John Johnson, et al., Appellants-Defendants, v. Catherine Barnes, et al., Appellees-Plaintiffs.
 John Johnson (“Johnson”), Percival Moore (“Moore”), and Harold Wims (“Wims”), three former trustees of Pilgrim Baptist Church (“the Church”), appeal following the dismissal of a complaint for injunctive relief and damages filed by Catherine Barnes and thirty other members of the Church. Johnson, Moore, and Wims articulate a single issue for review: whether the trial court erred in removing them from their positions as trustees while not simultaneously removing as trustees Richard Stevenson (“Stevenson”) and Rodney Haywood (“Haywood”), pending a new election. We dismiss.
Facts and Procedural History
 The Church was formed in 1919, in Fort Wayne, Indiana. The Church was to be governed by Baptist Church Covenants, in relevant part providing:
We engage, therefore, by the aid of the Holy Spirit, to walk together in Christian love; to strive for the advancement of this church in knowledge and holiness; to give it a place in our affections, prayers and services above every organization of human origin; to sustain its worship, ordinances, discipline and doctrine; to contribute cheerfully and regularly, as God has prospered us, towards it expenses, for the support of a faithful and evangelical ministry among us, the relief of the poor and the spread of the Gospel throughout the world. In case of difference of opinion in the church, we will strive to avoid a contentious spirit, and if we cannot unanimously agree, we will cheerfully recognize the right of the majority to govern.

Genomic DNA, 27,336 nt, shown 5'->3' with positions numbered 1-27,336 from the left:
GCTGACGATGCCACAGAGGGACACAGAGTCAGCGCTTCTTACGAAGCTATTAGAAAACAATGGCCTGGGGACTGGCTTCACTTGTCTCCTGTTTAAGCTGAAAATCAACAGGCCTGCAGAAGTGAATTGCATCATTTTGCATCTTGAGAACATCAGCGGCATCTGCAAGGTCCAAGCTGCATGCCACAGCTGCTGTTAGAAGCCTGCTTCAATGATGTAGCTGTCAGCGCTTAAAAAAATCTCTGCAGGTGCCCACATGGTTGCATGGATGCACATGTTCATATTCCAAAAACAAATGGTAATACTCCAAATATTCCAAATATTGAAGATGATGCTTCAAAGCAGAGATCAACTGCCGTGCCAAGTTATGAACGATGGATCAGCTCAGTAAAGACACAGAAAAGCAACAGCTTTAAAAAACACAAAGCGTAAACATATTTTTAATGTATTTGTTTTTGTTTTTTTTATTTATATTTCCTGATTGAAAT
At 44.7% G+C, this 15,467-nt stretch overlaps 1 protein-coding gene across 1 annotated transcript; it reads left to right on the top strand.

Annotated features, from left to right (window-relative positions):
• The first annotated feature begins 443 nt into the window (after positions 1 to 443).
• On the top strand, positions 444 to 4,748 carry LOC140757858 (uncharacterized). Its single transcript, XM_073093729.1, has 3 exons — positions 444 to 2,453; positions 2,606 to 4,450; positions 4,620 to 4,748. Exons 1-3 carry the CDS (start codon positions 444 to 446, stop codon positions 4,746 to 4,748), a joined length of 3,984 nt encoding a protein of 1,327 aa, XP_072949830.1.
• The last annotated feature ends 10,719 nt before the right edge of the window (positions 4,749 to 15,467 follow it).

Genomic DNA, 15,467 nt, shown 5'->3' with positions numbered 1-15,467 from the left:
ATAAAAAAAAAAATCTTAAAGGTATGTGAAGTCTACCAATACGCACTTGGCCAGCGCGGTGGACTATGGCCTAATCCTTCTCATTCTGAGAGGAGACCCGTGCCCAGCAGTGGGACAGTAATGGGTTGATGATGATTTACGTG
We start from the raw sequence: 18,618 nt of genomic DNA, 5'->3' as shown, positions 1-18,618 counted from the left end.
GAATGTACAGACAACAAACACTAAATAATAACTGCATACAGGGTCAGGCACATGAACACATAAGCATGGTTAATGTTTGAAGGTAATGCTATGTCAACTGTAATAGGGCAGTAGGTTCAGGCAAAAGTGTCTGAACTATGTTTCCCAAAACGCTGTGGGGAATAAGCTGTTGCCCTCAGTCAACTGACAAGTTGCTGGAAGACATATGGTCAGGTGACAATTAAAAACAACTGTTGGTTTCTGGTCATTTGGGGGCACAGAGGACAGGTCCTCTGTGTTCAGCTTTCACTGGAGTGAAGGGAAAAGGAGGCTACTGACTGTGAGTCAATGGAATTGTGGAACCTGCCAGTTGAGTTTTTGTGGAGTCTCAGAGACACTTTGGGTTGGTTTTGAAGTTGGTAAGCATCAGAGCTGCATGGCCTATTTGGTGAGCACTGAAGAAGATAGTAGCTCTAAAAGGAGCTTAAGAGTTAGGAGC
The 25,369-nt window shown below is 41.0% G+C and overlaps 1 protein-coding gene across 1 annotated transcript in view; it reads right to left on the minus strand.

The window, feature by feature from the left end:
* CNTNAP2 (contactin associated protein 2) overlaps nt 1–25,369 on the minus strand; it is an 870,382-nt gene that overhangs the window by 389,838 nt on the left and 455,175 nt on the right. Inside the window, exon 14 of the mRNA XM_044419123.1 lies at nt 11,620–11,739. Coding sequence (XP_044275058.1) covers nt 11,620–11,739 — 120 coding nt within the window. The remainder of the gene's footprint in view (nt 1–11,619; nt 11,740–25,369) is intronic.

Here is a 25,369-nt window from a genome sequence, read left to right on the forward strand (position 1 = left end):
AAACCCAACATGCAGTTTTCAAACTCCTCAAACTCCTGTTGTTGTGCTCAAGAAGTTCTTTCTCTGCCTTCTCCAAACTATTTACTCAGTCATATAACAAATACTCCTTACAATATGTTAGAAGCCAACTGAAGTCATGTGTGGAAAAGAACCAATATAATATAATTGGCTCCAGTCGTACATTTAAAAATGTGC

(App. at 48.) In 1949, the Church was incorporated in the State of Indiana. The Articles of Incorporation (“the Articles”) were filed with the Indiana Secretary of State in 1949, and were amended in 1985. The Articles require an annual election on the third Friday of December. The membership is to elect five trustees, to serve staggered two year-terms.
 Notwithstanding the election provision, the Church had no election of trustees from 1983 to 2014. Rather, the pastor of the Church appointed trustees and deacons.
 On July 26, 2013, Stevenson, Haywood, Moore and Wims filed a Complaint against the Church, requesting the appointment of a receiver, a compulsory meeting of members and election of trustees, and adoption of Church by-laws. On June 24, 2014, the trial court ordered that an election of trustees occur on or before July 26, 2014. The order also required the newly elected trustees to propose Church by-laws, to become effective upon membership approval.
 Two pastors of other Baptist Churches and the City of Fort Wayne Chief of Police acted as election commissioners for conducting an election of five trustees. In July of 2014, Johnson, Moore, Stevenson, Haywood, and Wims were elected as trustees. By-laws were adopted on July 30, 2014. On October 21, 2014, a special judge entered an Order of Final Judgment, stating that the election of trustees and adoption of Church by-laws had occurred.